However, what goes up must come down, and the film does just as great of a job outlining the successes of these musicians as it does breaking down the pitfalls of the music industry. Within this section of the film, Lovelace and Southern delve into the conflict between artist autonomy and stardom, perfectionism, the pressure of having a persona, the use of drugs and other vices in such a charged environment, and Napster taking the music industry hostage.
In balancing the phases of an entire era, the film is structured very cohesively. When you’re talking about multiple bands and multiple people all at once, there’s potential for things to get muddled. However, the film arranged the personalities and phenomena of the era seamlessly. Viewers watch the rise of the bands in tandem with each other then see the difficulties of each band mesh together.
Despite this, it could be argued that the film has a “tunnel vision” of sorts. While assiduously focusing on a handful of the bands and people featured– The Strokes (specifically Julian Casablancas and Albert Hammon Jr.), The Yeah Yeah Yeahs (specifically Karen O.), Interpol, James Murphy, and LCD Soundsystem– some of the other figures and bands mentioned were glossed over. For example, viewers are introduced to The Moldy Peaches in the beginning of the documentary– they’re actually the first band we meet in the documentary– and follow them through their rise as they tour with The Strokes. Yet, there’s no information about them outside of that context. There’s nothing about the release of their debut self-titled album in 2001, where their career continued after touring, or how they were affected by the changing environment of New York City at the end of the early 2000s, where gentrification and increased rent pushed people out of the city.
Additionally, the beginning middle of the documentary includes interviews with the members of TV On The Radio, as well as a few clips of them performing. Yet outside of these five or so minutes, plus a brief clip at the very end of the film, the band is not included in much of the documentary. Tunde Adebimpe, the band’s vocalist, mentioned the experience of being a New York City musician and an immigrant, which gave the film the potential to unpack a whole other layer of the New York music scene. New York City is a place built up and held up by immigrants, so leaving this topic as a one to two sentence quote seemed empty.
Despite this, the documentary altogether does exactly what it strives to do: it completely immerses viewers in the environment of New York City and the music scene of the 2000s. Much of this is done through incredible, never-before-seen pictures and videos of this era. The film uses intimate pictures of the figures of music– from portraits of Karen O, Julian Casablancas, Albert Hammond Jr., and James Murphy as children, to glimpses of their lives behind the scenes of the stage, and candid interactions with members of their bands. Even more valuable are the unique video clips of the early days of these bands. Audience videos of their first shows give the viewers nostalgia for events they most likely didn’t even attend (such as a video of The Strokes’ Julian Casablancas kissing a crowd member who crowd-surfed onto the stage); camcorder footage of tour bus and backstage shenanigans provide viewers with deeper connections to these bands and their members. Because so many of these clips were never-before-seen, the film invoked an awe and excitement that made it seem like these clips themselves could revive this era.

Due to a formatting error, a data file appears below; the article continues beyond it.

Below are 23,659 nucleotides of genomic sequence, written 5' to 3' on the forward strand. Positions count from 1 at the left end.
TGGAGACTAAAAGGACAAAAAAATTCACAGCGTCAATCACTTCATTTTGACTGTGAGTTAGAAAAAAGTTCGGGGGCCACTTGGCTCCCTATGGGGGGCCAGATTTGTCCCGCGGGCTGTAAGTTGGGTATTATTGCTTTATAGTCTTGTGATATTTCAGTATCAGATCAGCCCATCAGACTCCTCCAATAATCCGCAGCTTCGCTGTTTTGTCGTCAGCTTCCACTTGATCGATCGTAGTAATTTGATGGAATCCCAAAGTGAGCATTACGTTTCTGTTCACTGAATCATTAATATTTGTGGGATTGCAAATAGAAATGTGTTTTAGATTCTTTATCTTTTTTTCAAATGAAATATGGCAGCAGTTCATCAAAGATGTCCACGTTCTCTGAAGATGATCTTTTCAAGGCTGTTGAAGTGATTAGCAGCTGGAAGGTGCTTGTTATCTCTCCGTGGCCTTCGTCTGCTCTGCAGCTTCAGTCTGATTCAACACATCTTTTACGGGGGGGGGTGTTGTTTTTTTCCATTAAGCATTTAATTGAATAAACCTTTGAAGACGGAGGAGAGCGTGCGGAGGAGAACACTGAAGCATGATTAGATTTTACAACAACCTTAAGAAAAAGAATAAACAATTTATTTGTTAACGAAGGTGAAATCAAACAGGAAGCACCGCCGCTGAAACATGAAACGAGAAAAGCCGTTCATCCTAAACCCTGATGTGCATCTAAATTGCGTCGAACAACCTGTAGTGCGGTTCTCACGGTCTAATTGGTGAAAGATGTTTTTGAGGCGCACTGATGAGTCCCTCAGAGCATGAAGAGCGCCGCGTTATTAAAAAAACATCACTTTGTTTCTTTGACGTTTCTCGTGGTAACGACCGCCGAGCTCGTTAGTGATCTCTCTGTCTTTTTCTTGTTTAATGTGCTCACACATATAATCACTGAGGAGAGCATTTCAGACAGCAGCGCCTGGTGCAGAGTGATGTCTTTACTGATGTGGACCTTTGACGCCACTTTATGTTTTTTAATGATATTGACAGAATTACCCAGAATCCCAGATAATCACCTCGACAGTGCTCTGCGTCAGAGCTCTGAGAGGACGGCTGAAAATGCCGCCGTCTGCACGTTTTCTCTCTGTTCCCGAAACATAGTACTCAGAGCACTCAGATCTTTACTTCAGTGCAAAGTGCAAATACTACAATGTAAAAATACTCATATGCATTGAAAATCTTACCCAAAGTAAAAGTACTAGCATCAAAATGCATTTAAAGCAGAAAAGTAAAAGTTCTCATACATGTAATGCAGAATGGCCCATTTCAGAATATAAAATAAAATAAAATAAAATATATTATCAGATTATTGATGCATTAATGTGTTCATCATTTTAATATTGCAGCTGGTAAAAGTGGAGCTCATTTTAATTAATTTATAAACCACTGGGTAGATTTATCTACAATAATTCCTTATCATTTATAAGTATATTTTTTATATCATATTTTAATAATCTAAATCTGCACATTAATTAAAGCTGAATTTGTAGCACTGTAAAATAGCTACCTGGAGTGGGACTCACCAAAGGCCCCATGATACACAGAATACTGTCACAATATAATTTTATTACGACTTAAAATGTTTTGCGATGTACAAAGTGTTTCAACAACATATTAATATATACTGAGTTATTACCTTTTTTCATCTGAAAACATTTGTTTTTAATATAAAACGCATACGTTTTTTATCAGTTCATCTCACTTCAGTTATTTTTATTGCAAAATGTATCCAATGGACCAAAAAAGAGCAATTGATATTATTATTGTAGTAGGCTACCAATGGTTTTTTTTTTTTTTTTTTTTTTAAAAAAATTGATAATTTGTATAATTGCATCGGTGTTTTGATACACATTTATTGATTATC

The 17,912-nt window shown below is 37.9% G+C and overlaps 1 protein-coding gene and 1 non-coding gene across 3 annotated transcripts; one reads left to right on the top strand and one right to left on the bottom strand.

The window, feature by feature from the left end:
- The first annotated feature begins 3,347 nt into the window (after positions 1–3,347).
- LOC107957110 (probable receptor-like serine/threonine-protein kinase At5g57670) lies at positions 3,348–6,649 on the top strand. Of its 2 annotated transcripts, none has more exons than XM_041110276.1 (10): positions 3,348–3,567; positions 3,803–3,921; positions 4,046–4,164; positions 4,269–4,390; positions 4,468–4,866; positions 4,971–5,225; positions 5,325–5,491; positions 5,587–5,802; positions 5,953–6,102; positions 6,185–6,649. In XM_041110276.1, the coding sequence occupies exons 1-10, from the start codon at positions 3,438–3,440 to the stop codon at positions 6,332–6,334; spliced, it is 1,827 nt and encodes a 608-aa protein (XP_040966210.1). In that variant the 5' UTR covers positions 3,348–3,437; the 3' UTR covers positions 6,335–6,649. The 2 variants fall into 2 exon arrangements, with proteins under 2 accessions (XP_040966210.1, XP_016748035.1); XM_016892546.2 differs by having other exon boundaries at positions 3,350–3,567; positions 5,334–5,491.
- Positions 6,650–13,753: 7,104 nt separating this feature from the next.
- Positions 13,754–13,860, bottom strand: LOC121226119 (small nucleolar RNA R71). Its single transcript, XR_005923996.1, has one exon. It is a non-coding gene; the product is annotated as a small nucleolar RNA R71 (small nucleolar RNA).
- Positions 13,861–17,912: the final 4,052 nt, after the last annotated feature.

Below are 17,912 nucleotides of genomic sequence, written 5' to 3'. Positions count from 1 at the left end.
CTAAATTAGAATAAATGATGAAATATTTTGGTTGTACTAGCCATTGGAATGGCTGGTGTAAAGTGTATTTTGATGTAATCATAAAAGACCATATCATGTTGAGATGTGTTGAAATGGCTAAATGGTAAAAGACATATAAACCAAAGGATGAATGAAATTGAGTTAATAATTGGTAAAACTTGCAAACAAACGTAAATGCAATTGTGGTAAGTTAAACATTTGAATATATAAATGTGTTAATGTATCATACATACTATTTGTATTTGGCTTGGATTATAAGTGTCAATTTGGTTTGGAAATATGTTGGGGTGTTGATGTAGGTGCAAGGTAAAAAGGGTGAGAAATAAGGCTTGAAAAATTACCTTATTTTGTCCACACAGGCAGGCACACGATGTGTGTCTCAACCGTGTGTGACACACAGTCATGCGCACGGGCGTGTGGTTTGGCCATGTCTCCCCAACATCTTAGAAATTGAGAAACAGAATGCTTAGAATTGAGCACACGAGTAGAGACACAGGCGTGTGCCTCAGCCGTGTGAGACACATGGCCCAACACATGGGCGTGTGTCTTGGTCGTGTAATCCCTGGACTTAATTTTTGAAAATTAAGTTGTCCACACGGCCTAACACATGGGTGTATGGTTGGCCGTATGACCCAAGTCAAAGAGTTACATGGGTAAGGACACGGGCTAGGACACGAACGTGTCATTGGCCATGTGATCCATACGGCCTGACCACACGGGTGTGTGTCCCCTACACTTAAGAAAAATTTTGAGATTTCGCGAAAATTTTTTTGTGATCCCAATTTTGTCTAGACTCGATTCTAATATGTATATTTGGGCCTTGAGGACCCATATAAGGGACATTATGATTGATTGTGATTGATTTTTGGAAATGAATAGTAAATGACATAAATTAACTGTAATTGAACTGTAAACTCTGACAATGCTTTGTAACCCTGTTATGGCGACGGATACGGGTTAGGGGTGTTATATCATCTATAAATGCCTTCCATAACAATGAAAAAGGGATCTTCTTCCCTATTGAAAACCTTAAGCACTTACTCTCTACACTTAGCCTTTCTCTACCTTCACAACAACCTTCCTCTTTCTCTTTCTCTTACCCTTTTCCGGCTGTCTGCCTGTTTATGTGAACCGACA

Meet Me in the Bathroom wonderfully captures the creation and dynamics of early 2000s New York City. Whether viewers lived through this time or only distantly know the music that marked this era, the immersion and energy of the film makes all audiences feel at home. We live vicariously through footage, having imaginary conversations with legends of indie rock, and moshing at the concerts that set the stages of the underground scene. The film leaves viewers nostalgic for an era they’ve become so fond of in just an hour and 45 minutes– a gilded age of sorts, one that could be characterized by pain and chaos, but one that also holds an exciting, everlasting, legendary status.